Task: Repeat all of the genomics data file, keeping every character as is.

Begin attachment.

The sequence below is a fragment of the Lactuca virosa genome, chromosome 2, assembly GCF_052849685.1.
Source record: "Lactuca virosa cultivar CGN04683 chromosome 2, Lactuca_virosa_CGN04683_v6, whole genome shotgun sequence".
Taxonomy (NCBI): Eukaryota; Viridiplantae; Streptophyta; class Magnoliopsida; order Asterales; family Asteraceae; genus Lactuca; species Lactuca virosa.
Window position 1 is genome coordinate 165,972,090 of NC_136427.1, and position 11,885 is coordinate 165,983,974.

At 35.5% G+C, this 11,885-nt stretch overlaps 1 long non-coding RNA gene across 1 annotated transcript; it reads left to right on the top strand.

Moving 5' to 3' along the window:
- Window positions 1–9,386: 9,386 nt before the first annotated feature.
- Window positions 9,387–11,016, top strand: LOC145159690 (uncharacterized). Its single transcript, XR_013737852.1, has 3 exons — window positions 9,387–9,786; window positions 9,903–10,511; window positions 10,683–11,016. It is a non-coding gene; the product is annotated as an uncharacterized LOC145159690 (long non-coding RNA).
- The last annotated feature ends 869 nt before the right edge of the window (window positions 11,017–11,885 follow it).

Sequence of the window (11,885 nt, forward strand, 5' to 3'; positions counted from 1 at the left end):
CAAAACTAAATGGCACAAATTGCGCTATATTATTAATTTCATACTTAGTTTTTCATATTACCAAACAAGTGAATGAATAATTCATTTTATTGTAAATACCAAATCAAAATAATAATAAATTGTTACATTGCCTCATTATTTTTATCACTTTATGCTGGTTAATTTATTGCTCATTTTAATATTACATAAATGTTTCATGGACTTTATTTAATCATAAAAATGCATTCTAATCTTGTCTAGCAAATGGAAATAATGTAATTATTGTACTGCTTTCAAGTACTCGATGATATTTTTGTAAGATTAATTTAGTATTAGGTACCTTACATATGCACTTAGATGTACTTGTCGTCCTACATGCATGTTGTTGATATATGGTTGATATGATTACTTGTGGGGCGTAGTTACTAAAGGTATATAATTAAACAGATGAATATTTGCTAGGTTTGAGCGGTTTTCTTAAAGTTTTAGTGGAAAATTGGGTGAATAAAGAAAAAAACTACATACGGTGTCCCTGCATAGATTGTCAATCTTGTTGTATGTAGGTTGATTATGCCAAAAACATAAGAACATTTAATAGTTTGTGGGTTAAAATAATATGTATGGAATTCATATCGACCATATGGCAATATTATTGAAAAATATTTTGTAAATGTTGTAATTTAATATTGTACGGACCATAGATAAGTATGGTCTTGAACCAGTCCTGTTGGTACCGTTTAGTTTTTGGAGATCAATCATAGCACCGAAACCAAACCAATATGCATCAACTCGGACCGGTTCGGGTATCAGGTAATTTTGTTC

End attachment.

The sequence below is a fragment of the Lactuca virosa genome, chromosome 2, assembly GCF_052849685.1.
Source record: "Lactuca virosa cultivar CGN04683 chromosome 2, Lactuca_virosa_CGN04683_v6, whole genome shotgun sequence".
Taxonomy (NCBI): Eukaryota; Viridiplantae; Streptophyta; class Magnoliopsida; order Asterales; family Asteraceae; genus Lactuca; species Lactuca virosa.
Window position 1 is genome coordinate 165,972,090 of NC_136427.1, and position 11,885 is coordinate 165,983,974.

At 35.5% G+C, this 11,885-nt stretch overlaps 1 long non-coding RNA gene across 1 annotated transcript; it reads left to right on the top strand.

Moving 5' to 3' along the window:
- Window positions 1–9,386: 9,386 nt before the first annotated feature.
- Window positions 9,387–11,016, top strand: LOC145159690 (uncharacterized). Its single transcript, XR_013737852.1, has 3 exons — window positions 9,387–9,786; window positions 9,903–10,511; window positions 10,683–11,016. It is a non-coding gene; the product is annotated as an uncharacterized LOC145159690 (long non-coding RNA).
- The last annotated feature ends 869 nt before the right edge of the window (window positions 11,017–11,885 follow it).

Sequence of the window (11,885 nt, forward strand, 5' to 3'; positions counted from 1 at the left end):
CAAAACTAAATGGCACAAATTGCGCTATATTATTAATTTCATACTTAGTTTTTCATATTACCAAACAAGTGAATGAATAATTCATTTTATTGTAAATACCAAATCAAAATAATAATAAATTGTTACATTGCCTCATTATTTTTATCACTTTATGCTGGTTAATTTATTGCTCATTTTAATATTACATAAATGTTTCATGGACTTTATTTAATCATAAAAATGCATTCTAATCTTGTCTAGCAAATGGAAATAATGTAATTATTGTACTGCTTTCAAGTACTCGATGATATTTTTGTAAGATTAATTTAGTATTAGGTACCTTACATATGCACTTAGATGTACTTGTCGTCCTACATGCATGTTGTTGATATATGGTTGATATGATTACTTGTGGGGCGTAGTTACTAAAGGTATATAATTAAACAGATGAATATTTGCTAGGTTTGAGCGGTTTTCTTAAAGTTTTAGTGGAAAATTGGGTGAATAAAGAAAAAAACTACATACGGTGTCCCTGCATAGATTGTCAATCTTGTTGTATGTAGGTTGATTATGCCAAAAACATAAGAACATTTAATAGTTTGTGGGTTAAAATAATATGTATGGAATTCATATCGACCATATGGCAATATTATTGAAAAATATTTTGTAAATGTTGTAATTTAATATTGTACGGACCATAGATAAGTATGGTCTTGAACCAGTCCTGTTGGTACCGTTTAGTTTTTGGAGATCAATCATAGCACCGAAACCAAACCAATATGCATCAACTCGGACCGGTTCGGGTATCAGGTAATTTTGTTC